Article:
<trecqa year="2006" task="main">

<target id="1" text="Shiite">
             <q id = "1.1" type="FACTOID">
                         Who was the first Imam of the Shiite sect of Islam?

             <q id = "1.2" type="FACTOID">
                         Where is his tomb?

             <q id = "1.3" type="FACTOID">
                         What was this person's relationship to the Prophet Mohammad?

             <q id = "1.4" type="FACTOID">
                         Who was the third Imam of Shiite Muslims?

             <q id = "1.5" type="FACTOID">
                         When did he die?

             <q id = "1.6" type="FACTOID">
                         What portion of Muslims are Shiite?

             <q id = "1.7" type="LIST">
                         What Shiite leaders were killed in Pakistan?

             <q id="1.8" type="OTHER">

<target id="2" text="skier Alberto Tomba">

            <q id="2.1" type="FACTOID">
                        How many Olympic gold medals did he win?

            <q id="2.2" type="FACTOID">
                        What nationality is he?

            <q id="2.3" type="FACTOID">
                        What is his nickname?

            <q id="2.4" type="OTHER">


<target id="3" text="Kama Sutra">
            <q id ="3.1" type="FACTOID">
                         Who wrote it?

            <q id="3.2" type="FACTOID">
                         When was it written?

            <q id="3.3" type="FACTOID">
                         What is it about?

            <q id="3.4" type="OTHER">



The questions used in previous tracks are in the Data/QA section of the TREC web site. This section of the web site contains a variety of other data from previous QA tracks that you may use to develop your QA system. This data includes judgment files, answer patterns, top ranked document lists, and sentence files. See the web site for a description of each of these resources. The draft of the TREC 2005 QA track overview paper contains an analysis of the TREC 2005 evaluation. The main task in TREC 2005 was essentially the same as this year's main task, and participants are encouraged to read that discussion of the evaluation methodology.

Submission format

A submission consists of exactly one response for each question. The definition of a response varies for the different question types.

Factoid response

For factoid questions, a response is a single [answer-string, docid] pair or the string "NIL". The "NIL" string will be judged correct if there is no answer known to exist in the document collection; otherwise it will be judged as incorrect. If an [answer-string, docid] pair is given as a response, the answer-string must contain nothing other than the answer, and the docid must be the id of a document in the collection that supports answer-string as an answer. An answer string must contain a complete, exact answer and nothing else. As with correctness, exactness will be in the opinion of the assessor.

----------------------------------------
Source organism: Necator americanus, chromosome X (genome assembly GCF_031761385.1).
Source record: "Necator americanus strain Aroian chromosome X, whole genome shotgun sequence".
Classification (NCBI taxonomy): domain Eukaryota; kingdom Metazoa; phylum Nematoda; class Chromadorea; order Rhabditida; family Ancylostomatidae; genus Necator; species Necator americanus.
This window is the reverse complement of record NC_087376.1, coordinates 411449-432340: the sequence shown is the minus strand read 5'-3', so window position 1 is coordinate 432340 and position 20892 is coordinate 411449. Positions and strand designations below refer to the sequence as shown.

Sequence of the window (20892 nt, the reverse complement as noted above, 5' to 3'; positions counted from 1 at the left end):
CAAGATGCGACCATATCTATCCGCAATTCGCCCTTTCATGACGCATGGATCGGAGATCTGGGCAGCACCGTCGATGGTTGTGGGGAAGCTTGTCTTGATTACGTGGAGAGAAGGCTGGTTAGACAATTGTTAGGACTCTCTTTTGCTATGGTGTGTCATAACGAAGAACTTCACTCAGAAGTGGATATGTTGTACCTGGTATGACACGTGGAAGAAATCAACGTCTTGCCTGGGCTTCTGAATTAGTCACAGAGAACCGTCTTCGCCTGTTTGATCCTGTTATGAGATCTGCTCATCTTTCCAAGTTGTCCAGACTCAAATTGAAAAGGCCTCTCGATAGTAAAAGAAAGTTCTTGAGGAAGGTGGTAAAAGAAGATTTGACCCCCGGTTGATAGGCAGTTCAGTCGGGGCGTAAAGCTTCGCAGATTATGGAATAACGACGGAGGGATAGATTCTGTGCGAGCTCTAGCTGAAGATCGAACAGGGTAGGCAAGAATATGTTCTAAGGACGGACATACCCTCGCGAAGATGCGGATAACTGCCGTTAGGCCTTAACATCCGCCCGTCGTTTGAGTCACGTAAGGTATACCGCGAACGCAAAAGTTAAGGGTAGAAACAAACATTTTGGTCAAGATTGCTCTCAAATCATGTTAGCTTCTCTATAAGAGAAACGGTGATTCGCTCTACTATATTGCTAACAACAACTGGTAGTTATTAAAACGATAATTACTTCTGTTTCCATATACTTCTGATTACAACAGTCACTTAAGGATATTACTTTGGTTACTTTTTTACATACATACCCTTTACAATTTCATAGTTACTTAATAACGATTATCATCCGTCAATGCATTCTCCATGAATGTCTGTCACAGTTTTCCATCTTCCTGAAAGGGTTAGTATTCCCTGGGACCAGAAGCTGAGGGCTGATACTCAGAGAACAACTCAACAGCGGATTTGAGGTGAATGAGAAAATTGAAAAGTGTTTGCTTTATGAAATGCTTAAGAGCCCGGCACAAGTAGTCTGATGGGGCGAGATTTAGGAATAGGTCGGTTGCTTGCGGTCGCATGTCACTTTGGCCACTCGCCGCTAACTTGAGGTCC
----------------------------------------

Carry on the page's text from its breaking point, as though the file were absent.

Time-dependent questions Time-dependent questions are those for which the correct answer can vary depending on the timeframe that is assumed. When a question is phrased in the present tense, the implicit timeframe will be the date of the last document in the AQUAINT document collection; thus, systems will be required to return the most up-to-date answer supported by the document collection. This requirement is a departure from past TREC QA evaluations, in which an answer was judged as correct even if it was actually not true, as long as the document provided with the answer said that it was true. With the introduction of EVENT targets, however, it is not uncommon for reports published during or immediately after an event, to contain conflicting answers to a question (e.g., "Which country had the highest death toll from Hurricane Mitch?"). In this case, the assessor may judge an answer as incorrect even if the supporting document says that it is correct, if later documents state otherwise.